An opportunistic lock (also called an oplock) is a lock placed by a client on a file residing on a server. In most cases, a client requests an opportunistic lock so it can cache data locally, thus reducing network traffic and improving apparent response time. Opportunistic locks are used by network redirectors on clients with remote servers, as well as by client applications on local servers.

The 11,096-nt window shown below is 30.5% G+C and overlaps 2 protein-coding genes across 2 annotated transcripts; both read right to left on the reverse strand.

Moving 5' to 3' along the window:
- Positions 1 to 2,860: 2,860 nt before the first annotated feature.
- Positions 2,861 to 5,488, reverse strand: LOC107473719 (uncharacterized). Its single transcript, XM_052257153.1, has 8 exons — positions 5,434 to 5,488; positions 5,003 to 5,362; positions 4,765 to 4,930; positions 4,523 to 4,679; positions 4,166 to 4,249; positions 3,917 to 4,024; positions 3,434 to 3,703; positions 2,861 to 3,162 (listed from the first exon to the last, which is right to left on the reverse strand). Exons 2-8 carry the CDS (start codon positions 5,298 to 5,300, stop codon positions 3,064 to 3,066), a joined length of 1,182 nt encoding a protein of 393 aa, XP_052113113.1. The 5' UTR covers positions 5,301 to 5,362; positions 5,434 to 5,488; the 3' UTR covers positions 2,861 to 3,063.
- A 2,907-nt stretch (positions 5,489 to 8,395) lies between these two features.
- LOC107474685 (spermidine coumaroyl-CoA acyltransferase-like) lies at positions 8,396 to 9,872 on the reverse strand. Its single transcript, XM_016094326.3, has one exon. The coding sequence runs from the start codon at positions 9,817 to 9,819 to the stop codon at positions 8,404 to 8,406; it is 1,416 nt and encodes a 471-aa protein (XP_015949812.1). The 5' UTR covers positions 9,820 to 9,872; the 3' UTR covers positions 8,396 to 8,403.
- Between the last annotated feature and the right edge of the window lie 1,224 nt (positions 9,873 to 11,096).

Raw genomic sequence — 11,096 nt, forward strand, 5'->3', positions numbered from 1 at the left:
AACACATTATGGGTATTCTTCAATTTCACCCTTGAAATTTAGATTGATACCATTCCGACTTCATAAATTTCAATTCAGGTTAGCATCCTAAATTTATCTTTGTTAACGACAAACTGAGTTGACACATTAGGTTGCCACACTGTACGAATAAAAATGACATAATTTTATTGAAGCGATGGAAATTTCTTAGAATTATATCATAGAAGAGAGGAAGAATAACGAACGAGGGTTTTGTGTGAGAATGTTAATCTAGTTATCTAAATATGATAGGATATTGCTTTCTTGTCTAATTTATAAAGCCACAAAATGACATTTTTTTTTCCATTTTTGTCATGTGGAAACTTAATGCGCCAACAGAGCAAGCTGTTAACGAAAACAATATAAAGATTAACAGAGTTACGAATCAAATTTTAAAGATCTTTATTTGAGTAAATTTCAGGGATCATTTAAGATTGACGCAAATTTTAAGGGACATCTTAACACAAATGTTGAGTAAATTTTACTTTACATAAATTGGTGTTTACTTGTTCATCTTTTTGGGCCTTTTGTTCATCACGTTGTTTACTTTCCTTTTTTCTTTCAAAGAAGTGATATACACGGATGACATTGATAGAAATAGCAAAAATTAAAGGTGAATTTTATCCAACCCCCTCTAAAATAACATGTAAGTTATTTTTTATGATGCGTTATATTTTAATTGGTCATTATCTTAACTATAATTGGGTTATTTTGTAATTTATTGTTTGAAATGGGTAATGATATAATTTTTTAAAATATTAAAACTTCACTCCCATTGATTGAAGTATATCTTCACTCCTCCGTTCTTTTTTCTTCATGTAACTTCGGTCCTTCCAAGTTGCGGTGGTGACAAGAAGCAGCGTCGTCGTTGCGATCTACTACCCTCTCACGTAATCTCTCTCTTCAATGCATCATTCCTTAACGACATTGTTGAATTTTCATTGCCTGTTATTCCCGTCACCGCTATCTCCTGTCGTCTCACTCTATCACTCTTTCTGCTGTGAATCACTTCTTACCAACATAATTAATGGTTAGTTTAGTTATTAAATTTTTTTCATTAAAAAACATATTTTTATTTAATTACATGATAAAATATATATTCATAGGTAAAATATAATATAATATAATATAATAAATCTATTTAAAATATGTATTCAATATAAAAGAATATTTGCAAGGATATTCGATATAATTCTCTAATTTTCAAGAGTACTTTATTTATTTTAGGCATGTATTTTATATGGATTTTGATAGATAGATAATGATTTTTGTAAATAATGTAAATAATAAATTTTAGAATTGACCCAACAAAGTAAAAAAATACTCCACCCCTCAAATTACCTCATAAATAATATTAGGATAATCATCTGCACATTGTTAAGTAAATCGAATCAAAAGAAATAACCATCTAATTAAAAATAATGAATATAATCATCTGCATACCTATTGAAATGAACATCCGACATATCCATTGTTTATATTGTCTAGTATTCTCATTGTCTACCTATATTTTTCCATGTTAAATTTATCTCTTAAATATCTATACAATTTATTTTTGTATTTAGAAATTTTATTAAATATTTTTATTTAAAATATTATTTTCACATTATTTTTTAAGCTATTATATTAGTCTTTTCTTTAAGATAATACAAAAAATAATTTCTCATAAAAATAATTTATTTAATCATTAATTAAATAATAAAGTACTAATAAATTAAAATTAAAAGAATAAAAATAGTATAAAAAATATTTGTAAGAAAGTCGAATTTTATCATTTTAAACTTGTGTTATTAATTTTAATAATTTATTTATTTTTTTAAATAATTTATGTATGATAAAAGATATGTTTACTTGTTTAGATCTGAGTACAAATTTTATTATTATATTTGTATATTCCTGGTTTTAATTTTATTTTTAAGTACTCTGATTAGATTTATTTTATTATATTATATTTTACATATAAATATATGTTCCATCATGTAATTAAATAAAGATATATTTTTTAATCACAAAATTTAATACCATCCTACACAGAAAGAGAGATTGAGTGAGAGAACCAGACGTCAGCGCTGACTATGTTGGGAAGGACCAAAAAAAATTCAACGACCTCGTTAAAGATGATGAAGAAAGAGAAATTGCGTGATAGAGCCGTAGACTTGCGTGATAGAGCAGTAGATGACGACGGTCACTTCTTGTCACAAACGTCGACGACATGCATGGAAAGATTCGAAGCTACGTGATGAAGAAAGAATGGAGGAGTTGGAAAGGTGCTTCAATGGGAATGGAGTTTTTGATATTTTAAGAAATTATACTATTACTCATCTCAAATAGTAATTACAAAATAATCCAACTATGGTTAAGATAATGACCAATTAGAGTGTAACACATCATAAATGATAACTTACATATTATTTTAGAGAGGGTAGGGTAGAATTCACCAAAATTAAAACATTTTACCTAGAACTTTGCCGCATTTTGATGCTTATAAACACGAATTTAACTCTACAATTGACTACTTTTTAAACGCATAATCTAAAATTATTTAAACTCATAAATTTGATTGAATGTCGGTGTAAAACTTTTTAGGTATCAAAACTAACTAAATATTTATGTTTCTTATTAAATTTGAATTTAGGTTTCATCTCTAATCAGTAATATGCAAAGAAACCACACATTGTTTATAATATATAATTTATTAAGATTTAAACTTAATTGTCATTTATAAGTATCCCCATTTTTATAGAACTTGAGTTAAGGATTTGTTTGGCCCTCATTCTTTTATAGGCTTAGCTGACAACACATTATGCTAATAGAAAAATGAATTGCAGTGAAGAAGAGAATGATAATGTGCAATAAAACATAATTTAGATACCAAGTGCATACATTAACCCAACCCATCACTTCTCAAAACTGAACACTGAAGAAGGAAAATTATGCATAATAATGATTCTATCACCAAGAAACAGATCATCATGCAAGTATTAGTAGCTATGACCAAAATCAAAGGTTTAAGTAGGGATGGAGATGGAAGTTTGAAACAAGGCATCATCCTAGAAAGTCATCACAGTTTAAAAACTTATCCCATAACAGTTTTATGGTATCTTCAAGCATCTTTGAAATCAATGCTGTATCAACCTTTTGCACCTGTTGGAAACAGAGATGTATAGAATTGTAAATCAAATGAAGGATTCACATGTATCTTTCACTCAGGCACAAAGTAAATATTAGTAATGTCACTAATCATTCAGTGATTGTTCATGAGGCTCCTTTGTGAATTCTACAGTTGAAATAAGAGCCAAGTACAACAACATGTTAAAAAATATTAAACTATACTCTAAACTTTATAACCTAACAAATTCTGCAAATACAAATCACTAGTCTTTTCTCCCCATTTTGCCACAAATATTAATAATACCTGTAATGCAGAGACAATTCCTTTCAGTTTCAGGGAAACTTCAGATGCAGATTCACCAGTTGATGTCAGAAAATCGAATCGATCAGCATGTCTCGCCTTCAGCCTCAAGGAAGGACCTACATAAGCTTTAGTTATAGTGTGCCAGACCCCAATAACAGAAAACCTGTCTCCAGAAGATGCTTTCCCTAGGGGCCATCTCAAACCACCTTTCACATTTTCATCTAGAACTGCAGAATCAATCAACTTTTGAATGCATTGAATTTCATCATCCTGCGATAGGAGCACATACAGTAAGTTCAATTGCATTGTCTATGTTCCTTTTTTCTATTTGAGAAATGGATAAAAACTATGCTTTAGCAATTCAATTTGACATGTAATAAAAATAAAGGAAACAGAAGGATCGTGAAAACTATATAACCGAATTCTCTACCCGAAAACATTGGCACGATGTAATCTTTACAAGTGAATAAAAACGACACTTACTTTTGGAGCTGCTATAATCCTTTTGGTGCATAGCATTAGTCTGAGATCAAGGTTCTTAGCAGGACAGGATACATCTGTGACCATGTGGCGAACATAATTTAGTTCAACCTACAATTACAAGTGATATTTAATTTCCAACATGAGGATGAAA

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By default, opportunistic locking is enabled for server message block (SMB) clients that run one of the Windows operating systems that is listed in the "Applies to" section. Opportunistic locking lets clients lock files and locally cache information without the risk of another user changing the file. This increases performance for many file operations but may decrease performance in other operations because the server that grants the opportunistic lock must manage the breaking of that lock when another user requests access to the file.

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